OKLAHOMA CITY – The legislature approved much-needed pay raises for teachers and school support staff this session. Sen. Rob Standridge and other legislators are growing concerned after hearing plans by multiple districts that want to give their administrators pay raises meant for support staff. The legislators want to ensure the pay raises are dispersed correctly and want to encourage the public to hold local school boards and administrators accountable as these decisions are made in next few months.
“I’m extremely concerned that districts are wanting to use the support staff raises for their administrators when they’re already going to get the certified personnel raises,” said Standridge, R-Norman. “The intent of House Bill 1026 was to provide a $1,250 raise for those support staff who typically have the lowest pay in a district including cafeteria workers, janitors, building assistants and secretaries. It was definitely not intended for school district’s highest paid employees, which are administrators.”
Standridge has agreed not to name the districts in question but only wants the public to be aware that this has been discussed so they can stop any misuse of taxpayer funds.
On April 3, Gov. Fallin signed HB 1026xx into law to provide a $1,250 raise for school support personnel including building aids, cafeteria workers, building assistants, janitors, building secretaries and paraprofessionals.
On March 29, Gov. Fallin signed HB 1023xx providing an average $6,100 to all certified school personnel including teachers, nurses, counselors, principals and administrators except the district superintendent.
“Being that administrators, except superintendents, will already be getting the larger certified personnel raise, it would be fiscally irresponsible and disingenuous for them to also take the pay raise meant for support staff, which are typically school’s lowest paid positions,” said Standridge. “Just as the public held the legislature accountable this session for increased education funding, it’s now their job to hold their local school boards accountable in ensuring the money for these pay raises goes to the people it was intended for because if not, schools won’t have enough funds to give all the necessary raises.”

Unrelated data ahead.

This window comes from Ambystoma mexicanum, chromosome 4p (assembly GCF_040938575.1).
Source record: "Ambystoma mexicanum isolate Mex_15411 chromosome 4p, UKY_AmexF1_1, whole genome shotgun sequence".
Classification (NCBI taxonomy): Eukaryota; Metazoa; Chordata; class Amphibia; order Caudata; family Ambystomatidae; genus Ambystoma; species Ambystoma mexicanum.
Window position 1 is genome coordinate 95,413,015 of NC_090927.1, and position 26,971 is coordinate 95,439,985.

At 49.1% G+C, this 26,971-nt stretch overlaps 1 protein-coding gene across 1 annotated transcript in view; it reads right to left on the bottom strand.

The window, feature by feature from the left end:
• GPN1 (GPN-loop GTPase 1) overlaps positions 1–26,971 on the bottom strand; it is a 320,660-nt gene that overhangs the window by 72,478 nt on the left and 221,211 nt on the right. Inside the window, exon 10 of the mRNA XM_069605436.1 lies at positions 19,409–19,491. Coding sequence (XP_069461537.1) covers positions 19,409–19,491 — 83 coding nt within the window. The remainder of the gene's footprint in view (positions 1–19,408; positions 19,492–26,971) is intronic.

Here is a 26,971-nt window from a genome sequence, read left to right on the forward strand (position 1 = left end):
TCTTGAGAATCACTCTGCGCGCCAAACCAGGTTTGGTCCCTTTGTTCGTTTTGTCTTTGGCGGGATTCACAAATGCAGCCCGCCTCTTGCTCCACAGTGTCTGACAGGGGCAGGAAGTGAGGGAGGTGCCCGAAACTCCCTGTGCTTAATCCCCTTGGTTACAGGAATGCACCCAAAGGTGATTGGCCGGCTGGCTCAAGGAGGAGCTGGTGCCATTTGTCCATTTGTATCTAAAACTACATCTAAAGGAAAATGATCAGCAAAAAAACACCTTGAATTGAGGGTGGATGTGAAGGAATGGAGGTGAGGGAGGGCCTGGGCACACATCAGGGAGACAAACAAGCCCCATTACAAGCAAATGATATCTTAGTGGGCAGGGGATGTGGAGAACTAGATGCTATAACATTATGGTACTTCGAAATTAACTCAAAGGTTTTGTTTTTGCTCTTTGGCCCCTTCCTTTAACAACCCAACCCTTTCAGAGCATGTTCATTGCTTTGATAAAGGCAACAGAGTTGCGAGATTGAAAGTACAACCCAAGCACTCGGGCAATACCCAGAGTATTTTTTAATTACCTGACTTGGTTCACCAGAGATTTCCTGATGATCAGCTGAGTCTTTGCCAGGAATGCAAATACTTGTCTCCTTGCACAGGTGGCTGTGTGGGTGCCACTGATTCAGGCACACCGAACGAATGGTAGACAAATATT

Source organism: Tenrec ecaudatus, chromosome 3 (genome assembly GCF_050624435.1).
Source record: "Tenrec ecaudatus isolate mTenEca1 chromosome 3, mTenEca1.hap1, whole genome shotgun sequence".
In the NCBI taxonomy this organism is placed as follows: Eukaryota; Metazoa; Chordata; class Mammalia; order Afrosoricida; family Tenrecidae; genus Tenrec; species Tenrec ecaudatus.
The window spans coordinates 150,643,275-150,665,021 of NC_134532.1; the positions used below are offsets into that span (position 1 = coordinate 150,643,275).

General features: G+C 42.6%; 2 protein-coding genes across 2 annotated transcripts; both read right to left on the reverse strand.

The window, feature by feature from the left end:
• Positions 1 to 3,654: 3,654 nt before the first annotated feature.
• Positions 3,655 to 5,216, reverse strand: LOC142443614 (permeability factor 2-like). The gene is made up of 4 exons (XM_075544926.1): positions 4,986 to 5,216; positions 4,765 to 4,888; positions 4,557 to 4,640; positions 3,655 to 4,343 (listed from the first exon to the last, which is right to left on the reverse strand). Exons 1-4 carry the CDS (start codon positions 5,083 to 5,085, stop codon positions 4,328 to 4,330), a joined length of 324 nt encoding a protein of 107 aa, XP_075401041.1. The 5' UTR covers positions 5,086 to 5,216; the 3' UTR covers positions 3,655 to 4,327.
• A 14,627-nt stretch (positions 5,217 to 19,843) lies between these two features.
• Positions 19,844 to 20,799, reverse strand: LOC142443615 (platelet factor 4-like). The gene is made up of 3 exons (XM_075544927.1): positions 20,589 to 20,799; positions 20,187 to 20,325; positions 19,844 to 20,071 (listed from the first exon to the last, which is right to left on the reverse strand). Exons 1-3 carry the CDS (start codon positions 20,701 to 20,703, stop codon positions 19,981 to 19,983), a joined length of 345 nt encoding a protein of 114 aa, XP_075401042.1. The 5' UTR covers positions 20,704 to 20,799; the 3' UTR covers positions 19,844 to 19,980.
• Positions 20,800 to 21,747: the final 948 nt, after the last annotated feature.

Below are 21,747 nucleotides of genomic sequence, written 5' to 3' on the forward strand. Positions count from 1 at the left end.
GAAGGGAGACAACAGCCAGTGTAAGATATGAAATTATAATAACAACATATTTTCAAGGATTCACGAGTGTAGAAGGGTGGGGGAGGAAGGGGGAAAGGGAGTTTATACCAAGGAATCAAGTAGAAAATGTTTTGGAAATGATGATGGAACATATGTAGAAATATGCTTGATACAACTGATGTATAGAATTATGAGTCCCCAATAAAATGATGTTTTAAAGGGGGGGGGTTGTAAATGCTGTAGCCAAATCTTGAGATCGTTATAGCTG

Standridge explained during the walkout that the two most repeated needs expressed by educators and their supporters were for smaller classroom sizes and more pay for support staff. He went on to point out that
there was a clear misunderstanding about how education funds are handled and disbursed in the state.
The state legislature appropriates funds (this year it was $2.9 billion) to the State Department of Education (SDE). That agency then distributes funds to the various school districts based on various calculations. It is then the responsibility of the local school boards and administrators to decide how to utilize those funds. While some funds have to be spent on certain areas such as building improvements, others can be spent however the school board and superintendent see fit.
“The public thinks that the legislature controls how education funds are spent but this isn’t the case. I think it was eye opening for teachers and parents from different districts to hear stories of how other districts spent their unencumbered funds on Chromebooks, new furniture, raises for teachers and other staff and so forth while their school boards were using funds to raise superintendent or administrative pay,” said Standridge. “The bottom line is that it is the local school boards and administrators who make the majority of financial decisions as to how to spend their funds and it’s up to local citizens to hold them accountable for those decisions.”
Standridge went on to say that he and his colleagues have also heard of various administrators being awarded increased salaries in the last few years when schools are struggling financially and going to four day weeks.
“Many who came to the walkout believed that the legislature set all school salaries but it only sets the minimum salary schedule for teachers not the pay for superintendents, administrators or support staff. Those salaries are set by the local school boards and they also decide how a majority of state and federal dollars are to be spent in their districts,” said Standridge. “The public has to hold their locally-elected school boards accountable. Superintendents shouldn’t be getting $40,000 raises when their teachers are buying their own classroom supplies and the school is forced to go to four day weeks. Instead of giving huge raises to superintendents, school boards could hire more teachers to reduce classroom sizes or split that money to provide raises to their teachers or help buy classroom supplies among other things. Teachers shouldn’t be forced to panhandle for money to buy classroom supplies when these administrators continue to make extremely high salaries.”
More information about the school certified personnel and support staff raises can be found on the SDE website at HYPERLINK "https://content.govdelivery.com/accounts/OKSDE/bulletins/1eede7b" https://content.govdelivery.com/accounts/OKSDE/bulletins/1eede7b.
“I’d urge Oklahomans to attend school board meetings and see how your tax dollars are being spent. Teachers shouldn’t have to be using money out of their own pockets when school boards are using excess funds to give administrators thousands of dollars in raises. That is not fiscally-responsible but school boards are locally-elected so they are only accountable to the people in their communities not the legislature.”